Amazon has launched a microchip aimed at machine learning, entering a market that both Intel and Nvidia are counting on to boost their earnings in the coming years.
Amazon is one of the largest buyers of chips from Intel and Nvidia, whose semiconductors help power Amazon's booming cloud computing unit, Amazon Web Services. But Amazon has started to design its own chips.
Amazon's so-called "Inferentia" chip will help with what researchers call inference, which is the process of taking an artificial intelligence algorithm and putting it to use, for example by scanning incoming audio and translating that into text-based requests.
The Amazon chip is not a direct threat to Intel and Nvidia's business because it will not be selling the chips. Amazon will sell services to its cloud customers that run atop the chips starting next year.
If Amazon relies on its own chips, it could deprive both Nvidia and Intel of a major customer.
Intel's processors currently dominate the market for machine learning inference, which analysts at Morningstar believe will be worth US$11.8 billion by 2021.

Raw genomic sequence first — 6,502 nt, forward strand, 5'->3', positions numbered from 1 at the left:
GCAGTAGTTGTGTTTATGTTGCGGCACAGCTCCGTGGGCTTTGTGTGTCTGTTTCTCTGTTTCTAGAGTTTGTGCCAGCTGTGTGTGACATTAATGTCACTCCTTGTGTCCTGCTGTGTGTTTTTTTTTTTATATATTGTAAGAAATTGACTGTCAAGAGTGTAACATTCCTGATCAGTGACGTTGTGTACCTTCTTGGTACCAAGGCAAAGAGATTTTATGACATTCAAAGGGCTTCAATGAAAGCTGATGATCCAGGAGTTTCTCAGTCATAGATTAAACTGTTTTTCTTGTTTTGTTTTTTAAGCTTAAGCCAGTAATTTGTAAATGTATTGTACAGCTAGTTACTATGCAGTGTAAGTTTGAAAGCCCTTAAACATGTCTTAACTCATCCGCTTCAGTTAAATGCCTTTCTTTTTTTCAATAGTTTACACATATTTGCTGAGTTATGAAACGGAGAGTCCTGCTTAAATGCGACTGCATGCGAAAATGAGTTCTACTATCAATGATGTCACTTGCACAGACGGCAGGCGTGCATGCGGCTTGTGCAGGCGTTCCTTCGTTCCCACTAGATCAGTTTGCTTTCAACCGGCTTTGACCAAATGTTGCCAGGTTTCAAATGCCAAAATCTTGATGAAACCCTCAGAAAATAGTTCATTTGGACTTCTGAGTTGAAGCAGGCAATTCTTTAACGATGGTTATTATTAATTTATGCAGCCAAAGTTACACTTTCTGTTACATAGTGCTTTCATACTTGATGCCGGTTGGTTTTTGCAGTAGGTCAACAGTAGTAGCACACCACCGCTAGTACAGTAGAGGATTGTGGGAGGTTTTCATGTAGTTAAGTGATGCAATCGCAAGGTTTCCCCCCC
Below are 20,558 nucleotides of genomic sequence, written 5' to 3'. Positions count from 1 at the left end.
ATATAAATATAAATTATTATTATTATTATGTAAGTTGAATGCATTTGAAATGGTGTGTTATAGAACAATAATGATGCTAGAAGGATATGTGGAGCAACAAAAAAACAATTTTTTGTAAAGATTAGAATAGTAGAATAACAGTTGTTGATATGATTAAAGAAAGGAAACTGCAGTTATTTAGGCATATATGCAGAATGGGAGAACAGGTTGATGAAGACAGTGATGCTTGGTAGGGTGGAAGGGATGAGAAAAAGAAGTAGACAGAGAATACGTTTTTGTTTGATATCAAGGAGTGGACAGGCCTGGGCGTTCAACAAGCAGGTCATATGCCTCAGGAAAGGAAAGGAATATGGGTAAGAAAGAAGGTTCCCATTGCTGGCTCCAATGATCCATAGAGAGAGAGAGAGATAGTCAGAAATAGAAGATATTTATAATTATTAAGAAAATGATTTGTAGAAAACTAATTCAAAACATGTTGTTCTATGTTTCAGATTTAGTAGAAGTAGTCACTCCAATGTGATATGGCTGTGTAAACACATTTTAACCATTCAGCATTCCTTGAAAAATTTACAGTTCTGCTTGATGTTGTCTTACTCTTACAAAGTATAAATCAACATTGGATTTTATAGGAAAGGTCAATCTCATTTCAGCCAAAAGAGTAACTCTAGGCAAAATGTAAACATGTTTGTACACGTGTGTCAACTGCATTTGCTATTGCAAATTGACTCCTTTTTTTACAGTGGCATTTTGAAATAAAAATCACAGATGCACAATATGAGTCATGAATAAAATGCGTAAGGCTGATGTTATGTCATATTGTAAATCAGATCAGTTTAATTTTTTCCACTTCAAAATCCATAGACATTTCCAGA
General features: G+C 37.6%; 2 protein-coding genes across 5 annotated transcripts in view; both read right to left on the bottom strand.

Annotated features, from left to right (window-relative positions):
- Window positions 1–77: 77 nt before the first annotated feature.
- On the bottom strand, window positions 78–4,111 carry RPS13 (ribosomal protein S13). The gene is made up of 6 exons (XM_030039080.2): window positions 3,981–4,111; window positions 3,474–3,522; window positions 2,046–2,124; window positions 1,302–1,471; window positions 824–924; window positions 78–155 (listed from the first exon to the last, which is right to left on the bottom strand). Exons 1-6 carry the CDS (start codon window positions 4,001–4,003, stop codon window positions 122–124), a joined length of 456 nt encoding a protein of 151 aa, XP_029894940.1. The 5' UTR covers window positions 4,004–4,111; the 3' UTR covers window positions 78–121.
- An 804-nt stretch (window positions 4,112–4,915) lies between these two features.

In September, Nvidia launched its own inference chip to compete with Intel.
In addition to its machine learning chip, Amazon on Monday announced a processor chip for its cloud unit called Graviton. That chip is powered by technology from SoftBank Group Corp-controlled Arm Holdings.
Arm-based chips currently power mobile phones, but multiple companies are trying to make them suitable for data centres.
The use of Arm chips in data centres potentially represents a major challenge to Intel's dominance in that market.
Amazon is not alone among cloud computing vendors in designing its own chips. Alphabet-owned Google's cloud unit in 2016 unveiled an artificial intelligence chip designed to take on chips from Nvidia.
Custom chips can be expensive to design and produce, and analysts have pointed to such investment driving up research and capital expenses for big tech companies.
Google Cloud executives have said customer demand for Google's custom chip, the TPU, has been strong. But the chips can be costly to use and require software customisation.
Google Cloud charges $8 per hour of access to its TPU chips and as much as US$2.48 per hour in the United States for access to Nvidia’s chips, according to Google’s website.
(Reporting by Stephen Nellis and Jeffrey Dastin; additional reporting by Paresh Dave, editing by Peter Henderson)